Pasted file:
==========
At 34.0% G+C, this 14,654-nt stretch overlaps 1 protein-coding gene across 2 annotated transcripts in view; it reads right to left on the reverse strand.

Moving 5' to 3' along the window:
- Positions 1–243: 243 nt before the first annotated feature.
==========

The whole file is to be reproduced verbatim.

At 34.0% G+C, this 14,654-nt stretch overlaps 1 protein-coding gene across 2 annotated transcripts in view; it reads right to left on the reverse strand.

Moving 5' to 3' along the window:
- Positions 1–243: 243 nt before the first annotated feature.